Middle Mile Delivery Explained

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When handling matters such as delivering and shipping, business owners and managers need to know which stage of delivery they'll be involved in: first mile, middle mile, and last mile. When you work with B2B shipping, you’ll likely be involved in middle mile delivery.

Keep reading to learn how it works, and how to make it as smooth of a process as you can.

Middle Mile Delivery Defined

Each of these stages plays a large part in the transportation of goods. Middle mile delivery, also called second mile delivery, involves the transportation of something from the warehouse or distribution center to the fulfillment center. 

Simply put, the middle mile is the transportation link of the supply chain that gets finished goods to their final destination before consumers have access to them. It’s generally always B2B, and generally only in situations of a business needing to acquire mass-manufactured goods. 

Middle Mile Delivery vs. First Mile Delivery

First mile delivery is the first step in transporting goods, where cargo is hauled from its origins to a warehouse or distribution center. This first stage is generally considered the most broad-reaching, as a single manufacturer can ship materials worldwide.

Middle Mile Delivery vs. Last Mile Delivery

Last mile delivery is the final stage in the logistics process. Last mile takes the product from the fulfillment center and brings it to the purchaser—either the individual customer or business entity. 

Related Article: Last Mile Logistics Explained

Potential Issues in Middle Mile Delivery

As with all stages of shipping, middle mile delivery can be done fast and efficiently, but it also has the potential for problems and issues. Getting ahead of these issues can improve customer satisfaction and your bottom line.

Freight Delays

This is usually the stage of shipping where goods need to be transported over the longest distance. This is often done via full truckload delivery or less than truckload (LTL) freight.

In a nutshell, LTL freight involves multiple LTL shipments from multiple businesses hauled in a semi truck trailer in what’s referred to as a line haul. Eventually, these multiple shipments will end up being separated at the fulfillment center and readied for last mile delivery.

Related Article: How Does LTL Shipping Work?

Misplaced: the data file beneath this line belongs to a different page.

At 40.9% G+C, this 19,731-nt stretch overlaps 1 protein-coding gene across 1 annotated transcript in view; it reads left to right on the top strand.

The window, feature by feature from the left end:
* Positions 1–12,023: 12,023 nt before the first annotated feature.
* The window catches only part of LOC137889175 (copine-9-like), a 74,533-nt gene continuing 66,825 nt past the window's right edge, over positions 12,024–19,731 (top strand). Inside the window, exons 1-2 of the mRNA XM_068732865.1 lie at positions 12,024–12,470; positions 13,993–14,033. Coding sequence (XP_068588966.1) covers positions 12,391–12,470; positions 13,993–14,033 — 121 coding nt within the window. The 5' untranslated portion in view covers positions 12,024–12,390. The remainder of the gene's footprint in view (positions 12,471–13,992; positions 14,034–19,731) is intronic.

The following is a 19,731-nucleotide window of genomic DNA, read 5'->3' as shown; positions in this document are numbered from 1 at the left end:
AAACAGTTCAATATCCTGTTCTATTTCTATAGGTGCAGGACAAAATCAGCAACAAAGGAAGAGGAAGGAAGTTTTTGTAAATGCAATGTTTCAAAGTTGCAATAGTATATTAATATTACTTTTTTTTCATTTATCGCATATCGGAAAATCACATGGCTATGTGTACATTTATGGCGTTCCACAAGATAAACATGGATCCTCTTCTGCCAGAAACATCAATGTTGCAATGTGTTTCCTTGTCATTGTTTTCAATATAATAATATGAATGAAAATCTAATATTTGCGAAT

The disadvantage to LTL freight is that it can cause backups. Semis generally don’t get to leave the distribution center until they’re full in order to save on costs. Waiting to fill the trailer with multiple LTL shipments can cost time.

The alternative to LTL freight is hotshot trucking. It cuts out the line haul completely, so you can get your shipments faster, and directly to your shop or job site. Open Road is a delivery marketplace that connects small businesses with professional hotshot drivers. Receive or deliver LTL shipments on your schedule. Reach out today to sign up.

Coordination Can Get Complex

Once again, middle-mile delivery doesn’t deal with either the manufacturer or the receiver at the final destination. But that business still needs to coordinate middle-mile logistics as it’s their order of materials or goods that sparks the rest of the delivery chain. 

That means that if there’s a hiccup at the warehouse, on the road, or at the fulfillment center, the business owner needs to figure out a new timeline and talk to the customer about it. 

Skip the Middle-Man of Middle Mile Delivery

Why navigate the pitfalls of traditional middle mile delivery if you don’t have to? Open Road is a delivery marketplace that can handle first, middle, and last mile deliveries quickly, efficiently, and safely.

It’s simple: post a job on our user-friendly platform, and get your LTL cargo delivered as soon as you need it. Whether you’re a roofer waiting on a pallet of shingle to finish a job, or a retailer waiting on a large shipment of merchandise, we can help. 

Contact us today to get started

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